Wednesday, February 20, 2013

Captatio Benevolantiae

This is a twin blog of Juego de Tronos y la filosofia. I’m very glad to translate this great blog about Game of Thrones. With this project I want to share with all of you the fantastic research that Bernat Roca has done about George R. R. Martin’s work.
I have learnt a lot of funny things and I hope you will too.

First Post: 24th April 2012

Captatio Benevolantiae

Varys smiled. –Here, then. The power resides where the men believe it resides. No more and no less.
- So power is a mummer’s trick? – Said Tyrion.
- A shadow on the wall, - Varys murmured, - yet shadows can kill. And of times a very small man can cast a very large shadow.
Lord Varys, the Spider. (Clash of Kings)

A thought on power. This is one of the themes in the storyline of Game of Thrones. This blog begins its journey with the intention of sharing with the Internet users (book fans or TV series fans, or neither) the passion for the philosophy and for Game of Thrones, George R. R. Martin’s books. But there are elements beyond the power which can explain  Martin’s magnificent work. Some of those elements are the interesting characters, each one with their own nuances of meaning, passions, virtues and faults. Characters who sometimes escape from their archetype to overflow onto the screen or the book pages and penetrate the readers and viewers souls.
The person who wrote these lines was on the point of reading the first book of Game of Thrones in Catalan published by Devir (Cançó de foc i glaç) but I didn’t buy it because I thought “Maybe it is another Dragonlance or similar to The Lord of the rings”. Crass error. Life always gives second opportunities. When the TV series came out I armed myself with patience and waited to watch the complete first season. I didn’t want to fall prey to the fearsome and abundant spoilers. I started to watch the first episode and I wasn’t able to stop.

For the first time I found somebody in the epic fantasy who isn’t frightened to tell the readers the truth. George R. R. Martin says something that John Steinbeck had said about Arthurian cycle by Thomas Malroy: “It did not seem strange to me that Uther Pendragon wanted the wife of his vassal and took her by trickery. I was not frightened to find that there were evil knights, as well as noble ones. In my own town there were men who wore the clothes of virtue whom I knew to be bad. In pain or sorrow or confusion, I went back to my magic book. Children are violent and cruel—and good—and I was all of these—and all of these were in the secret book. If I could not choose my way at the crossroads of love and loyalty, neither could Lancelot. I could understand the darkness of Mordred because he was in me too; and there was some Galahad in me, but perhaps not enough. The Grail feeling was there, however, deep-planted, and perhaps always will be. [The Acts of King Arthur and His Noble Knights (1976) Page 19 – 20]”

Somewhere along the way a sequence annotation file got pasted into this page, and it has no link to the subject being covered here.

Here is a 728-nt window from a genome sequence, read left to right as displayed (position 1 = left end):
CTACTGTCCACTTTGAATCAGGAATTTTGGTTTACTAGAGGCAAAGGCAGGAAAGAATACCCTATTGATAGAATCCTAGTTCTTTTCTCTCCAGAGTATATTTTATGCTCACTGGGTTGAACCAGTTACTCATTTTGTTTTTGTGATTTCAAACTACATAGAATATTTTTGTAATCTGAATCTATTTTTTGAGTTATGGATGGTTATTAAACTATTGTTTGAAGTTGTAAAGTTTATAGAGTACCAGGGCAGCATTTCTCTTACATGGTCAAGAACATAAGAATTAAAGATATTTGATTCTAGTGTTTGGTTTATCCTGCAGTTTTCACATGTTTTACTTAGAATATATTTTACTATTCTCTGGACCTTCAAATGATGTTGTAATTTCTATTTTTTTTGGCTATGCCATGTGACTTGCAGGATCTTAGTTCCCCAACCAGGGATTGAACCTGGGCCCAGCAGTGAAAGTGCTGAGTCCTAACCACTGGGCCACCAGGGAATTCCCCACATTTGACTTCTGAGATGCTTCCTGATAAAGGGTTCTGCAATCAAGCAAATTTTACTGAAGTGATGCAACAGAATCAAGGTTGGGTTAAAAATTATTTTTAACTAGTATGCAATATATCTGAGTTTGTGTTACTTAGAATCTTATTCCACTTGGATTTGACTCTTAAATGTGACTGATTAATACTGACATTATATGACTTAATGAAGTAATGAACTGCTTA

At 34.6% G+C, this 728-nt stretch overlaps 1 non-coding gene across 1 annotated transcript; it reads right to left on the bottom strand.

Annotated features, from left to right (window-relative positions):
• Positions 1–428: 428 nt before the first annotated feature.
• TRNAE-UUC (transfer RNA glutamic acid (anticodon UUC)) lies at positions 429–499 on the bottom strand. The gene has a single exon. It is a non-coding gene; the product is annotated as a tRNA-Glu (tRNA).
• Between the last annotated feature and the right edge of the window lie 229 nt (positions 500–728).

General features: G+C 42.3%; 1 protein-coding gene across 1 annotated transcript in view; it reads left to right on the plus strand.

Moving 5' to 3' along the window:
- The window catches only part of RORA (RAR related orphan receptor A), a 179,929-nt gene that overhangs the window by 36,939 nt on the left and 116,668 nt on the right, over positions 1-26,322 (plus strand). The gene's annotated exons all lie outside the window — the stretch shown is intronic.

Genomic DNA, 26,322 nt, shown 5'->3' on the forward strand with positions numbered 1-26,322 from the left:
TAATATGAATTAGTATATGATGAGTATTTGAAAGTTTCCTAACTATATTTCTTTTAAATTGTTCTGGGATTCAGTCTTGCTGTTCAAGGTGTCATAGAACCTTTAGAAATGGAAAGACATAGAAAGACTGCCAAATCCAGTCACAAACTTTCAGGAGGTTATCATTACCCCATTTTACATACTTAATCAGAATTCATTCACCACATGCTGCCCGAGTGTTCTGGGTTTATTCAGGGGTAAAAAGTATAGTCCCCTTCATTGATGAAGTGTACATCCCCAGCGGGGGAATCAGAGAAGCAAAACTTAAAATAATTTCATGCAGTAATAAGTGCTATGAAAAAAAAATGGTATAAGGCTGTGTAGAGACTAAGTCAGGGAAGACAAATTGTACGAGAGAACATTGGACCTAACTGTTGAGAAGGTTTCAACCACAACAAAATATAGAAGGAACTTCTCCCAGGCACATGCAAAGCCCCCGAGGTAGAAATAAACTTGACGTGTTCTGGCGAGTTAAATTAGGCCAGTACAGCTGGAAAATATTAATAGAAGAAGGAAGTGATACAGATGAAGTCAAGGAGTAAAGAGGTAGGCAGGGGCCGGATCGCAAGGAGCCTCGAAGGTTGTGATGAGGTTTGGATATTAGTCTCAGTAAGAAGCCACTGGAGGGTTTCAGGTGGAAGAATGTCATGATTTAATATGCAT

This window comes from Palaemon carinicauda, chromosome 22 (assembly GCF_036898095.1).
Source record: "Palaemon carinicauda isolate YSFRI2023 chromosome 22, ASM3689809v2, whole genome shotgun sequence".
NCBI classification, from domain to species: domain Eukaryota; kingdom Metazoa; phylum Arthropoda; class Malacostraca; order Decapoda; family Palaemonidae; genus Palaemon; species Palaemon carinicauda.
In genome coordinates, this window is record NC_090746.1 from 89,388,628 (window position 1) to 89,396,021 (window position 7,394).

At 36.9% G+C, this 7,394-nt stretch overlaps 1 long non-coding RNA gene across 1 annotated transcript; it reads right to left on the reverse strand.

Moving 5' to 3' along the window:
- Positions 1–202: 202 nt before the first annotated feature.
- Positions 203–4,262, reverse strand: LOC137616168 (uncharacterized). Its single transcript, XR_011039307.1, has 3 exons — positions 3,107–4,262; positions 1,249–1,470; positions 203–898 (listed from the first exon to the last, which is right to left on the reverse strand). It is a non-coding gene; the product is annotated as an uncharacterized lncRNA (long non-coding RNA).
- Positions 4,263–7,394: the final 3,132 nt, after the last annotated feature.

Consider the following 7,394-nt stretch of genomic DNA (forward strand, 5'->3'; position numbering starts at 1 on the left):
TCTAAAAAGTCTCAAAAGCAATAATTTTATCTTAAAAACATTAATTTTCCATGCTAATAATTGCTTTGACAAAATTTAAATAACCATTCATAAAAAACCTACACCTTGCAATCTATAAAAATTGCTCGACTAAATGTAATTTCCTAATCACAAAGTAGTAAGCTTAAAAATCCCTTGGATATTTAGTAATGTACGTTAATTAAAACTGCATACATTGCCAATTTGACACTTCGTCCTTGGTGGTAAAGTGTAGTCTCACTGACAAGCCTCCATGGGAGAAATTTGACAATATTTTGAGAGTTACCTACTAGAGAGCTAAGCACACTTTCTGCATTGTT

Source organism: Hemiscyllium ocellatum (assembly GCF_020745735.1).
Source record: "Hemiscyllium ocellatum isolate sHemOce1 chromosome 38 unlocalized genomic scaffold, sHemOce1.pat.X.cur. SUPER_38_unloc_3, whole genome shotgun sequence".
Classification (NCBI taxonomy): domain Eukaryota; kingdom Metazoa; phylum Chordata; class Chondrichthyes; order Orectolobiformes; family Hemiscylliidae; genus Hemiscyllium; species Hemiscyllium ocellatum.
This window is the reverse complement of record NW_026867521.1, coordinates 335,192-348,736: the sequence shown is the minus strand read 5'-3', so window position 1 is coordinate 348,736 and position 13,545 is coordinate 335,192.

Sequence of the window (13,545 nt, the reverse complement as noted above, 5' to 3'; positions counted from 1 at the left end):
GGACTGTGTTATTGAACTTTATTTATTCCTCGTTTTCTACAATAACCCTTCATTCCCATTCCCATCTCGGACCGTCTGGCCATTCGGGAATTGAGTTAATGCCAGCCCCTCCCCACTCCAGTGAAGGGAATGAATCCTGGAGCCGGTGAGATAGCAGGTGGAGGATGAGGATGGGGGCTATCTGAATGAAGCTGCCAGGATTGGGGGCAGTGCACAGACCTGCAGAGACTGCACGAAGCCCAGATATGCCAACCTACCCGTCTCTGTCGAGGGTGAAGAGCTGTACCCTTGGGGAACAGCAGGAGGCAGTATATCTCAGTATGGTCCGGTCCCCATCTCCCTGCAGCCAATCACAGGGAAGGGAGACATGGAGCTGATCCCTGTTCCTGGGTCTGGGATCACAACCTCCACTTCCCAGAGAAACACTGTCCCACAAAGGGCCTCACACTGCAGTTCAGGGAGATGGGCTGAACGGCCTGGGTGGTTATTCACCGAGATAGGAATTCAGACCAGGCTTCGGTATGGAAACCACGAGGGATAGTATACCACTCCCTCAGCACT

There are a few literature excerpts that say so much in so little space and at the same time (with a subtle changes in character’s names and substitutes Grial for the Iron Throne) can represent not only the essence of Martin’s work but also the dark side, or not, of human nature. Who can deny that there is something to admire in Nedd Stark’s noble attitude, in his way of life, in his way of obeying the rules in a Kantian manner and in such a Socratic death? Or Lannister power ambition. The Power has only been described very well by few philosophers such as Hobbes or Maquiavelo or F. Nietzsche. They are reference authors we use not only to understand and see Martin’s work but also admire it. And sex is really cheeky in the TV series. In The Seven Kingdoms nobody knows Christianity religion. Here religion doesn’t restrict the body. The body sometimes is at the service of power; the body shows itself and its joys and suffering. The Seven Kingdoms are a moral world, but a non-Christian morality. And there is no doubt that they have Indo-European roots; it is something like 14th or 15th century transition between Middle and Renaissance ages. Nothing cansymbolize this better than when the two first families in the first part of Martin’s saga: The Stark family, (a feudal family with Scottish influences and antique Gods) who go to war with their loyal vassal’s banners with whom they have renewed vassal ties, whether they like it or not. And the Lannister family (a name with an air of the house of Lancaster from War of the Roses, beautiful and gorgeous, rich, Anglo-Saxon and intriguing) precursors of a Maquiavelian manner of mobilizing money and swords; and not to mention the incestuous strategy they used to give the crown to the cruel and “degenerate” Joffrey Baratheon. And so on.

This blog wants to spread the connections between philosophy and the greatest authors (the ones we studied at college) with popular TV series. I want to link profane things with sacred things, to see beyond what our eyes can see, to “understand with our soul” as Platon said. Maybe discover if we should be able to sit down on The Iron Throne and resist its charm and not to succumb to its curse of power. We need to think about if it would be possible to do Right and if we will be able to state without any doubt that we should be fair kings or queens of The Seven Kingdoms.

Hand of the King

Translator's P.S.: My deepest thanks to Daniel E. Price for his check-up.